Kadesh Barnea

Spies say can’t conquer giants

Plans to wipe them out

Intercedes: Egyptians will hear, slow to anger

Spares nation, nation attacks anyway defeated after attacking -- Hormah


Korah rebellion

Korah (Levite) rebels against priests

Ground swallows them

Moses separates them from Israel

Aaron’s rod buds; Aaronide priesthood established among the 12 tribes

Kadesh Barnea

No water

Speak to rock

Moses hits rock

Moses can’t enter Promised Land

Mount Hor

People speak against God/Moses

Serpents bite

Prays and put up serpent on pole

People look at snake on pole and live (John 3)

In the midst of these rebellion cycles there are a couple of ritual texts for supplementary offerings (ch. 15), tassels for garments (ch. 15), and water of cleansing with the red heifer (ch. 19).  It is interesting that the chapter where Moses disobeys by striking the rock instead of speaking to it is the very chapter where the deaths of Miriam and Aaron are recorded (ch. 20).   In chapter 21, during the journey to the plains of Moab, the first victories are recorded at Arad and the defeat of Sihon king of the Amorites at Heshbon and Og the king of Bashan, followed by the poem of Heshbon (21:27-30). 
            The Balaam narrative (chs. 22-24) and the lapse with the Midianites (ch. 25) complete this section that highlights the flaws of this old generation (chs. 1-25).  Balaam, a prophet from Mesopotamia who knew the Lord, after being exhorted to truly proclaim God’s word by his talking donkey, comes to Balak, king of Moab, to curse/bless Israel.  He can only render blessings on them in his four prophetic oracles.  He foretells, “A star will come out of Jacob; a scepter will rise out of Israel…” (24:17) which many have taken as a Messianic prophecy.  Balaam ultimately betrays his calling and likely instigated the Midianite women seducing the Israelite men to worship their gods.  Those who participated are slain at Baal of Peor, and Phineas in particular slays a man and his Midianite mistress, thereby stopping the plague (25:7ff).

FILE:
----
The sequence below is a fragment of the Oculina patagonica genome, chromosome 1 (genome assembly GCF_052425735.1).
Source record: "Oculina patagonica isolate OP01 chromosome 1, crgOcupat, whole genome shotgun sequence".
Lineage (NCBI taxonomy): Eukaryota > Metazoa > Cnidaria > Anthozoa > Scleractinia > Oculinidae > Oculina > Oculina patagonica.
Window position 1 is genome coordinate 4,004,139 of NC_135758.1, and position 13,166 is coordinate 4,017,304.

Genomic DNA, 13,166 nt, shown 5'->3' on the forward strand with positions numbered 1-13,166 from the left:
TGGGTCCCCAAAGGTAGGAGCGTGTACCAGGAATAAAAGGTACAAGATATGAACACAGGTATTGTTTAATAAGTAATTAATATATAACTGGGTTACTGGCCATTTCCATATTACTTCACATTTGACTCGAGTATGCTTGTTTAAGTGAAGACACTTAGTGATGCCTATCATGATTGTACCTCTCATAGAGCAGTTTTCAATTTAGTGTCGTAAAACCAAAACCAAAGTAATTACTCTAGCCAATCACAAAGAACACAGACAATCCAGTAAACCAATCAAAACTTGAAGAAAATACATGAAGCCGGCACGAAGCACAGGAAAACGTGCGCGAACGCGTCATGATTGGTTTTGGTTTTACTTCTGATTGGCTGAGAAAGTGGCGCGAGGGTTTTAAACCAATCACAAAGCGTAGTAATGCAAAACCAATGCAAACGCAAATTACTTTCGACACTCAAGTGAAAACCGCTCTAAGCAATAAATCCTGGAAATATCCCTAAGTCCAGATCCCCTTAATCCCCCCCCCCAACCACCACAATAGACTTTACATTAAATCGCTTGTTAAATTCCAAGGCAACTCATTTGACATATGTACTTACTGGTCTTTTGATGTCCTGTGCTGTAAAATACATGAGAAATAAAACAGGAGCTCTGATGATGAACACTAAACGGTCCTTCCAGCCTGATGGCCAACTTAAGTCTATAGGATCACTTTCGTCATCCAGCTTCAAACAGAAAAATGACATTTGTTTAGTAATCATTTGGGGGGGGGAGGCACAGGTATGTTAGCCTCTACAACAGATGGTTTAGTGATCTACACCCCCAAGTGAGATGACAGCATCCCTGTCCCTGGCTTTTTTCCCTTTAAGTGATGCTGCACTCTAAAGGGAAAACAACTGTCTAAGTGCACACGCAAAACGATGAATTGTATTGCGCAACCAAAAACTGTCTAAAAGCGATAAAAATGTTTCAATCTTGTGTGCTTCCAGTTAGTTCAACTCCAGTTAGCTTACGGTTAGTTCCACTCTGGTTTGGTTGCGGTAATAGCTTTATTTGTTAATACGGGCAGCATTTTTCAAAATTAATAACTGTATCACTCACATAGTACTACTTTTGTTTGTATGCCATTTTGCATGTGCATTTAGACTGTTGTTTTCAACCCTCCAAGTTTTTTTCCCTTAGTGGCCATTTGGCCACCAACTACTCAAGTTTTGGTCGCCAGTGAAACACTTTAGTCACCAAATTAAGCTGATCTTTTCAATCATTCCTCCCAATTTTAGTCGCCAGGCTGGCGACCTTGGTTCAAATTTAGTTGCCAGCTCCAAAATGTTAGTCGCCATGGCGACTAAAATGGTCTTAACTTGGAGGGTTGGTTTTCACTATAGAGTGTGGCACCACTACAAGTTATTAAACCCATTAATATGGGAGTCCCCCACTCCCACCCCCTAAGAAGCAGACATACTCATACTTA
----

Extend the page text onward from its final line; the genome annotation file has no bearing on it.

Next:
The second census is in Numbers 26 marking the transition from the old, dying, rebellious generation of the wilderness to the new, faithful generation that would possess the land promised to Abraham.  There is an inclusio in this section as the new generation thinks about inheriting the land and discusses the inheritance rights of women with the daughters of Zelophehad in the opening of this section (ch. 27). The section closes with the marriage of the daughters of Zelophehad and the preservation of their inheritance (ch. 36).  Chapters 28 and 29 describe the daily, Sabbath, and monthly offerings as well as reiterate the annual feasts of Israel.  The Transjordan tribes, Reuben, Gad and half of Manasseh want to settle in their land (ch. 32) but Moses orders that they must help take the land of Canaan even though they have received their inheritance already in Transjordan.  Chapter 33 gives a travel itinerary. Chapter 34 describes the boundaries of Canaan and chapter 35 identifies the Levitical towns and the six cities of refuge.  The Levites were to inherit no tribal territory because the Lord was their inheritance.